DRAKE COMMUNITY LIBRARY HOSTS GREAT AMERICAN ECLIPSE VIEWING
On Monday, August 21, from 11:30 a.m. to 3:00 p.m. the public is invited to Drake Community Library, 930 Park Street, to witness the Great American Eclipse. Drake Community Library is one of 1,500 libraries across the nation that has been awarded a grant from the Space Science Institute to facilitate eclipse viewing. In addition to programming resources, the grant has provided 1000 solar viewing glasses to the library to ensure a safe viewing experience.
Robert Cadmus, Professor Emeritus of Physics, Grinnell College will be on hand at the library event where he will demonstrate the effect of the eclipse using a reflected pinhole projection. Cadmus will periodically give a mini-talk about the phenomenon throughout the event and be available for questions. Self-guided educational activities and displays will be provided by library personnel.
Youth Services Director, Karen Neal commented, “The library is thrilled to work with Dr. Cadmus, Poweshiek County Extension Services, and the Space Science Institute. This is a wonderful community event, please stop by the library and share it with us.”
In Collaboration with the 4-H Extension, a day camp will be provided for 3rd-8th graders from 9:30-2:00pm. Youth will learn more about this exciting event while making a yardstick eclipse, S’mores in a solar oven, and other related activities. Participants should bring a sack lunch and RSVP to Karen Neal at 236-2661 or firstname.lastname@example.org. Size is limited to 30 and teens are welcome to attend as assistants.
A solar eclipse occurs when the Moon passes between Earth and the Sun, thereby totally or partly obscuring the image of the Sun for a viewer on Earth. The previous time a total solar eclipse was visible across the entire contiguous United States was during the June 8, 1918 eclipse. Totality occurs in a narrow path across the Earth’s surface, with the partial solar eclipse visible over a surrounding region thousands of kilometers wide. In 2017, Grinnell, Iowa will be within 500 km of the band of totality, thus approximately 94 percent of the sun will be eclipsed for viewers at the library.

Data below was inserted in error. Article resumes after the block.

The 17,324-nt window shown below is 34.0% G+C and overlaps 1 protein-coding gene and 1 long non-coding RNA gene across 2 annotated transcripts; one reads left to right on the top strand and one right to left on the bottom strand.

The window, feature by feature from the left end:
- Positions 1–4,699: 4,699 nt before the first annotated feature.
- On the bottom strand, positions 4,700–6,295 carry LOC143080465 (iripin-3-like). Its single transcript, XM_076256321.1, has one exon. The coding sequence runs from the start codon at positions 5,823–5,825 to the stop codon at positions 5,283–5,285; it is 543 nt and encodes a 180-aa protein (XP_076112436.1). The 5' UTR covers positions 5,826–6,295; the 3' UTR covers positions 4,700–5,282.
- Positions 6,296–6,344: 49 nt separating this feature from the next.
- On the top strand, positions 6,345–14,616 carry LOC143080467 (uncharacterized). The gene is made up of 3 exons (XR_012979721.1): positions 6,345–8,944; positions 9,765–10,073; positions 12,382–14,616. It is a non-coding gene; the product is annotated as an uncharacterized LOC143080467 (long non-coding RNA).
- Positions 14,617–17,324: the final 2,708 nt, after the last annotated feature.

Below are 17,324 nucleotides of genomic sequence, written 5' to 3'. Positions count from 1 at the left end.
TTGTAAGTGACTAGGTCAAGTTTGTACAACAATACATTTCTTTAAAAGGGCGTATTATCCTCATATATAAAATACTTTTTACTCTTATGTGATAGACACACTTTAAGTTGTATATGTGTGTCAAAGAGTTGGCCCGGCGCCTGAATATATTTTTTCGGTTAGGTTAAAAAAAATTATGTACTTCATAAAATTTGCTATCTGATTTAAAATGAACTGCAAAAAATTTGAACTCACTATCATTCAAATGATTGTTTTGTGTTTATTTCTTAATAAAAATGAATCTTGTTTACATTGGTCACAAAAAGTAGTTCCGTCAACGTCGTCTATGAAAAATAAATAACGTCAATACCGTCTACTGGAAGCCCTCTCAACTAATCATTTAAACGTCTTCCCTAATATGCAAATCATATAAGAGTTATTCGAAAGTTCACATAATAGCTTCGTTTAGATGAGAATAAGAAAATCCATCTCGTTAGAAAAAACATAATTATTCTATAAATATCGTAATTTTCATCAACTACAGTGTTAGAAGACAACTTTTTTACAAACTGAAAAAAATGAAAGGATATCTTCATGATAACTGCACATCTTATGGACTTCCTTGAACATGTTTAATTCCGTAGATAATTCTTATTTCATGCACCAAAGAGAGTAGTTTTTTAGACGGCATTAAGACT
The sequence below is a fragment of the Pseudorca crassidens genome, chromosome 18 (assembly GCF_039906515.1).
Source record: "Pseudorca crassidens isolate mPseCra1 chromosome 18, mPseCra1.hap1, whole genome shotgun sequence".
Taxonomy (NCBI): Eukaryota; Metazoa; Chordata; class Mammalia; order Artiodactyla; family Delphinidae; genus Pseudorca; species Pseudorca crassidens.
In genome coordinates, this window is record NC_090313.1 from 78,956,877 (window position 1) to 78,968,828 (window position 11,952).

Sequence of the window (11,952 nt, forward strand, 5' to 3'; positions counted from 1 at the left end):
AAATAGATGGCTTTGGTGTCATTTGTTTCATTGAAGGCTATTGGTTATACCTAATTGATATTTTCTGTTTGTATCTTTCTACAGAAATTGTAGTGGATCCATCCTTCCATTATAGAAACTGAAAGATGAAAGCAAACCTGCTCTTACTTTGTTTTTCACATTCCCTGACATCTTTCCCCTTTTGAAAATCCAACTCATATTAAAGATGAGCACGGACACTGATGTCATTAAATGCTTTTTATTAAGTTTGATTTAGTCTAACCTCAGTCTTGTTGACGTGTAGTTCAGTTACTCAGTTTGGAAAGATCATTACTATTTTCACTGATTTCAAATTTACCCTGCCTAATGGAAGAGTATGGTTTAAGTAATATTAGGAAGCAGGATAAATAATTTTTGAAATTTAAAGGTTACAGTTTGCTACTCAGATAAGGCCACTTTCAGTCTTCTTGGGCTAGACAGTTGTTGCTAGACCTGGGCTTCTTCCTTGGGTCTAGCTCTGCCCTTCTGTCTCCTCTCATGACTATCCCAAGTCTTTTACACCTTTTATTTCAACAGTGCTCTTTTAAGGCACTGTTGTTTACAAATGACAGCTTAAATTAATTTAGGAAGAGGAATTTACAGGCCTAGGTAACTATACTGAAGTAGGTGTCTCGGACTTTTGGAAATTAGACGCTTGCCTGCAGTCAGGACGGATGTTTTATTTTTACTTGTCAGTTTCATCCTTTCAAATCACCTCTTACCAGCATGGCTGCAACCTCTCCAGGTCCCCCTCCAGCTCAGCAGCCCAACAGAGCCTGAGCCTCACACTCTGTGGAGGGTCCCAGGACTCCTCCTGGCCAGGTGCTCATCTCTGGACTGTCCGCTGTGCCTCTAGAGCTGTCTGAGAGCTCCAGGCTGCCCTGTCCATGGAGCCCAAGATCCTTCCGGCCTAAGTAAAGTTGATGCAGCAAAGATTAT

Partial or total, an eclipse is dangerous to look at without proper eye protection from the sun’s damaging rays. Normal sunglasses do not offer the necessary protection. Viewing an eclipse requires equipment with special filters. Drake Community Library will have special viewing glasses available free of charge for all attendees on the day of the event.
Drake Community Library is a community resource center striving to inform and empower every person in the community through responsive services, collections and programs. See www.grinnell.lib.ia.us/solar-eclipse for more information.